But for the imaginative interpretation of moods and spaces and single-handedly creating amazing musical textures for recently the rediscovered-restored The First Born (Miles Mander, 1928), Stephen Horne should be hailed. He incorporated flute, accordion, keyboard, bell, and foot-tap into his performance, usually playing one instrument with one hand, and with the other hand giving more ambiance sound the score.
Forty years ago when Raoul Walsh’s colourful autobiography, Each Man in His Time, was published, Gregory Peck called the man “one of the last of nature’s noblemen.” For all the excitement, sheer beauty and profoundly liberal career of Walsh which connects the early cinema to the post-auteur age (his last film was made in 1964), his films provided the golden moments of the festival:
Pillars of Society (1916) an adaptation of Ibsen’s play, directed with a Griffithian sensibility and a deliberate attack to the corrupt foundations of a hypocritical society, was one of the early gems. The leading character’s redemption and subsequent return to true values of a society in order is seen only through an engagement in hazardous acts—a key theme to the fourteen Walsh shown at Il Cinema Ritrovato. Kindred of the Dust (1922) was nothing less than a masterpiece which to some degree is still indebted to the intense melodramatic lessons of an earlier film like Pillars, but because of showing sacrifice without sentimentalizing it, and focusing on the cruelness of the clash among social classes without judging any side, is a unique film in the history of American cinema. What Price Glory (1926) was a glorious piece of filmmaking, influenced by the rhythmic structure of shots and scenes as well as the anti-war theme of the King Vidor’s The Big Parade; and Me and My Gal (1932), “Walsh’s best film” (according to Manny Farber), exploded across the whole theatre.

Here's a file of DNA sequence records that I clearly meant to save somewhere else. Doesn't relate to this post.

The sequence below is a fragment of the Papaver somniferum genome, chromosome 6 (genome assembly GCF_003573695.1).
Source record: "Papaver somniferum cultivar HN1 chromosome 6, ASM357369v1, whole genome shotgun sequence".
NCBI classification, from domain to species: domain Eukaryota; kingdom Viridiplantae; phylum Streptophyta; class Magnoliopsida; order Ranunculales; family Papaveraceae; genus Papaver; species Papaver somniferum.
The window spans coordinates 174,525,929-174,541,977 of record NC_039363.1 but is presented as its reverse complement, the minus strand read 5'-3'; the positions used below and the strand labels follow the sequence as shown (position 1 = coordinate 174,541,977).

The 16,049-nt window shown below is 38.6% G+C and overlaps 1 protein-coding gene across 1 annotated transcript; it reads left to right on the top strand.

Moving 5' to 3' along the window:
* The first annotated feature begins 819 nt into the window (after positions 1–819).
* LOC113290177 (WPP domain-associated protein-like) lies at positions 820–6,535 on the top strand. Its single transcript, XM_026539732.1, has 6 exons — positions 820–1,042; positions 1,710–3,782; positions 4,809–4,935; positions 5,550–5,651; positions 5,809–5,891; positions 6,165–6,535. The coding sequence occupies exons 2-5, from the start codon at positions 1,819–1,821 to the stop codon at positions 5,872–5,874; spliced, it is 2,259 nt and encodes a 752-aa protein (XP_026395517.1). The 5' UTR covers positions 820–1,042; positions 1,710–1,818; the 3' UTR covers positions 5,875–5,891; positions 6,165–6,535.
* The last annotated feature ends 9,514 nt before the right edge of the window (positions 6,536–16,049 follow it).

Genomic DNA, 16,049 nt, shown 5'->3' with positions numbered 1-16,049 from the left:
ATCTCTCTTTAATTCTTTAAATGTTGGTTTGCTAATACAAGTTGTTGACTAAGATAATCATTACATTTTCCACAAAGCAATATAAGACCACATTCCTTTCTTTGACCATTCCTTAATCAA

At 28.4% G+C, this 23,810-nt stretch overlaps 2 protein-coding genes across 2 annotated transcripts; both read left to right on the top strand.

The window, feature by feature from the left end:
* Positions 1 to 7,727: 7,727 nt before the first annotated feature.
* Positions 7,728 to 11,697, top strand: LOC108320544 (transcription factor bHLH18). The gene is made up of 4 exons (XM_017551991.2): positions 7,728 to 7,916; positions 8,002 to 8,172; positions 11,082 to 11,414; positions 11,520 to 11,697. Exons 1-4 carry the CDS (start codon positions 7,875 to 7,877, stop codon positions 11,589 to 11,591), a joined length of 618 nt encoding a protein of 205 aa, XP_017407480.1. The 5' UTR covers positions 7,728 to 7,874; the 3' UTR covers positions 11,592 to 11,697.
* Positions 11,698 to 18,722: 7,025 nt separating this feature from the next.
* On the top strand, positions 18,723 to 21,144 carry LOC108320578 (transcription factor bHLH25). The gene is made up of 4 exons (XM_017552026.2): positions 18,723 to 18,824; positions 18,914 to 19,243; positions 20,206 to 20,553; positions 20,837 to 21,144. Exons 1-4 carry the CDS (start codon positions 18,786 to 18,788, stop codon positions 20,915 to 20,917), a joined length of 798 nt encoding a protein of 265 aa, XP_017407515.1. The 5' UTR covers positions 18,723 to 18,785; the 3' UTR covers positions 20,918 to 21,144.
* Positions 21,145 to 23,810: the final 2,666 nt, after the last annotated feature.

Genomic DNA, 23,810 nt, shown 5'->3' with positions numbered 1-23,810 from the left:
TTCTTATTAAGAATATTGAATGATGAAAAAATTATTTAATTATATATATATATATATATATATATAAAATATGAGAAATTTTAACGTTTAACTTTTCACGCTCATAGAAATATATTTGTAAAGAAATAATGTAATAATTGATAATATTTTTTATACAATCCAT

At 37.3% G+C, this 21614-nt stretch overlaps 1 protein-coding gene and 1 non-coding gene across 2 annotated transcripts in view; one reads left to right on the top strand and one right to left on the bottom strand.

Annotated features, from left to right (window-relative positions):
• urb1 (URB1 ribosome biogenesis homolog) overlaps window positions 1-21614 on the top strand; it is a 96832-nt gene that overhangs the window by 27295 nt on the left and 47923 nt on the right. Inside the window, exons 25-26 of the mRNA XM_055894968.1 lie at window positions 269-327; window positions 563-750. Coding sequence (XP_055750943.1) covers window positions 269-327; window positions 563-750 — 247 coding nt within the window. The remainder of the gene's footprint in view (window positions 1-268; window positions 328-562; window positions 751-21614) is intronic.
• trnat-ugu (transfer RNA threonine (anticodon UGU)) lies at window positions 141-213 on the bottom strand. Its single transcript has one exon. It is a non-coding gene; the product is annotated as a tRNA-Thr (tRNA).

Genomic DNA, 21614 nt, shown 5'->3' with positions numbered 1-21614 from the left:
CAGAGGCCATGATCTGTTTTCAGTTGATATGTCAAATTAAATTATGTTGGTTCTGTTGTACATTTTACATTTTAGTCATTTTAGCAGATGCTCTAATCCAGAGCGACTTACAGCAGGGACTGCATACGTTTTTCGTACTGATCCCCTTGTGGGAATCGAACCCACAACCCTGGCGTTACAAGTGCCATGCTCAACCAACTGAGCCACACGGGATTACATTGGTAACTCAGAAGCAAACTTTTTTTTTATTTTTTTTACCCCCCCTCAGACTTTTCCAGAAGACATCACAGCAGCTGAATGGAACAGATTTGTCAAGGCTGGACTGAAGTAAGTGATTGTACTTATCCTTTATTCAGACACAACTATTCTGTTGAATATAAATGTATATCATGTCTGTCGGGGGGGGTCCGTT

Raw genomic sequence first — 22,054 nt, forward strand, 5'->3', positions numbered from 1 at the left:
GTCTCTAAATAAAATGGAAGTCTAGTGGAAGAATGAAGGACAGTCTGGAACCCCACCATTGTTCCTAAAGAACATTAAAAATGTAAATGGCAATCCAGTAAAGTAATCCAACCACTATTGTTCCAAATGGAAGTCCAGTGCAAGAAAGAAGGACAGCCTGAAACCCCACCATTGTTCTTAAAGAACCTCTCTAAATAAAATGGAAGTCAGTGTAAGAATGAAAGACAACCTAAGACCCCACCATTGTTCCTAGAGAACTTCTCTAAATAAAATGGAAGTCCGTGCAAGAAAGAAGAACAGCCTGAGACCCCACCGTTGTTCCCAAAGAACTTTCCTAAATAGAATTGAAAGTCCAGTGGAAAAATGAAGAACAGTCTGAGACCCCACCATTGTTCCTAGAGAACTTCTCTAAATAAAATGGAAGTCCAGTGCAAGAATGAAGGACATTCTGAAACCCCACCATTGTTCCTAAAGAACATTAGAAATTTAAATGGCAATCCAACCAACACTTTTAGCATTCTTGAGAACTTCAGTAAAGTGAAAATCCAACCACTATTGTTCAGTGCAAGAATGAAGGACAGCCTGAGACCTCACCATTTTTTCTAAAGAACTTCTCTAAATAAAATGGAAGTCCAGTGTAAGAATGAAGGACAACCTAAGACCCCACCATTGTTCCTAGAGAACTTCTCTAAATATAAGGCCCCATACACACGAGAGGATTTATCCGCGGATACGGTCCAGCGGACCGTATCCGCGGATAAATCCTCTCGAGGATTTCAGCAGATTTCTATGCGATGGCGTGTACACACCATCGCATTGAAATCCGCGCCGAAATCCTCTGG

Jean Grémillon. My first encounter with this poet of despair and solitude was with the sublime Gueule d'amour around 6 years ago. Since then my passion for the man and his films has kept growing and the result was two long essays in Farsi/Persian about the director who made Lumière d'été and Le ciel est à vous. This edition of Il Cinema Ritraovato justly put his films on the map of French film history and art cinema. Here, strange and utterly pessimist films such as L'étrange Monsieur Victor (1938) and Pattes blanches (1948) saw the light of the screen in the English (and Italian) language world for the very first time. Watching the sad and hauntingly unforgettable documentary Le 6 juin à l'aube (1944-45) was another discovery in the Grémillon retrospective whose juxtapositions of images from bombardments, ruins, and graves could have taught some lessons to Alain Resnais and Chris Marker.
At the end of July, Criterion will release a “Jean Grémillon during the Occupation” boxed-set with three essential films of that era (though, one, Remorques, was made before the Occupation but was shown after Nazi invasion, and later was banned, because its star Jean Gabin fled to the US).
The ritrovato (meaning discovery) is over. Great films will be back into the can and new friends will fly home. The medieval city mysteriously closes its secret gates and you find yourself outside the enclosed world which has come out of an Umberto Eco novel (who is also a resident of Bologna).
In my last day, Jonathan Rosenbaum and I were sitting on the steps of the Arlecchino cinema, listening to the Coleman Hawkins’ magisterial Bird of Prey Blues on Jonathan’s iPhone. That moment made me think that the whole concept of cinephilia and the film festival is like a long jam session that first you are scared to start, then you are excited to carry on, and finally, sad to leave; in between, elements of improvisation and teamwork give you the utmost satisfaction and remind you how people and movies are inseparable and interconnected in the ritual a cinephile undertaking. And events like this are not only film festivals or gathering of movie people, but a form of cultural resistance, otherwise they will lose their meaning very soon.